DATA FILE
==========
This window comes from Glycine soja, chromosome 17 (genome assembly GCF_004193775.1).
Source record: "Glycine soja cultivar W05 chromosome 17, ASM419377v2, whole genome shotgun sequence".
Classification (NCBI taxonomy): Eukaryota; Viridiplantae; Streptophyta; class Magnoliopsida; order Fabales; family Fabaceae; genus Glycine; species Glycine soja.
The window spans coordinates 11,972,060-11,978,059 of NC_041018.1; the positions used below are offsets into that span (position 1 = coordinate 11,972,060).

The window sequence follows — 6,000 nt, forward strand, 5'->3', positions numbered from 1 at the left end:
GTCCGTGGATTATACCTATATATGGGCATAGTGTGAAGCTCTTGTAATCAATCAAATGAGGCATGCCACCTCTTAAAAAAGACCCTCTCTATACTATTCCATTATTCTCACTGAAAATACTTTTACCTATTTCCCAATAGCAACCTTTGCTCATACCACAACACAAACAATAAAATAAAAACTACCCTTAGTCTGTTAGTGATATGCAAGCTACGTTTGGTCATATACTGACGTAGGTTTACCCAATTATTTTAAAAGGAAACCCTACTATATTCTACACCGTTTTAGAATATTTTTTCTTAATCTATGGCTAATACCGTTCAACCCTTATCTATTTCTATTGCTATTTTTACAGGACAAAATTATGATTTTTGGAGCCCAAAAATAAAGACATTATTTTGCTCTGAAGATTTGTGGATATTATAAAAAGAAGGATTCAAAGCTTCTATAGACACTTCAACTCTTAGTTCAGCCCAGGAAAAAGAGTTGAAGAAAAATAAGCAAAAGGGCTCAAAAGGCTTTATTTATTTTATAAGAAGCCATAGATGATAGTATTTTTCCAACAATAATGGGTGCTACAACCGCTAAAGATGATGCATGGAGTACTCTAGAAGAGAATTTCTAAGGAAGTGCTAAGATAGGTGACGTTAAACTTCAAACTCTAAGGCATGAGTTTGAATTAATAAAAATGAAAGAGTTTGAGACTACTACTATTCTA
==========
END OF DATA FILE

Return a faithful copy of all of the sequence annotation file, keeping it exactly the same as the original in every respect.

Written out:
This window comes from Glycine soja, chromosome 17 (genome assembly GCF_004193775.1).
Source record: "Glycine soja cultivar W05 chromosome 17, ASM419377v2, whole genome shotgun sequence".
Classification (NCBI taxonomy): Eukaryota; Viridiplantae; Streptophyta; class Magnoliopsida; order Fabales; family Fabaceae; genus Glycine; species Glycine soja.
The window spans coordinates 11,972,060-11,978,059 of NC_041018.1; the positions used below are offsets into that span (position 1 = coordinate 11,972,060).

The window sequence follows — 6,000 nt, forward strand, 5'->3', positions numbered from 1 at the left end:
GTCCGTGGATTATACCTATATATGGGCATAGTGTGAAGCTCTTGTAATCAATCAAATGAGGCATGCCACCTCTTAAAAAAGACCCTCTCTATACTATTCCATTATTCTCACTGAAAATACTTTTACCTATTTCCCAATAGCAACCTTTGCTCATACCACAACACAAACAATAAAATAAAAACTACCCTTAGTCTGTTAGTGATATGCAAGCTACGTTTGGTCATATACTGACGTAGGTTTACCCAATTATTTTAAAAGGAAACCCTACTATATTCTACACCGTTTTAGAATATTTTTTCTTAATCTATGGCTAATACCGTTCAACCCTTATCTATTTCTATTGCTATTTTTACAGGACAAAATTATGATTTTTGGAGCCCAAAAATAAAGACATTATTTTGCTCTGAAGATTTGTGGATATTATAAAAAGAAGGATTCAAAGCTTCTATAGACACTTCAACTCTTAGTTCAGCCCAGGAAAAAGAGTTGAAGAAAAATAAGCAAAAGGGCTCAAAAGGCTTTATTTATTTTATAAGAAGCCATAGATGATAGTATTTTTCCAACAATAATGGGTGCTACAACCGCTAAAGATGATGCATGGAGTACTCTAGAAGAGAATTTCTAAGGAAGTGCTAAGATAGGTGACGTTAAACTTCAAACTCTAAGGCATGAGTTTGAATTAATAAAAATGAAAGAGTTTGAGACTACTACTATTCTA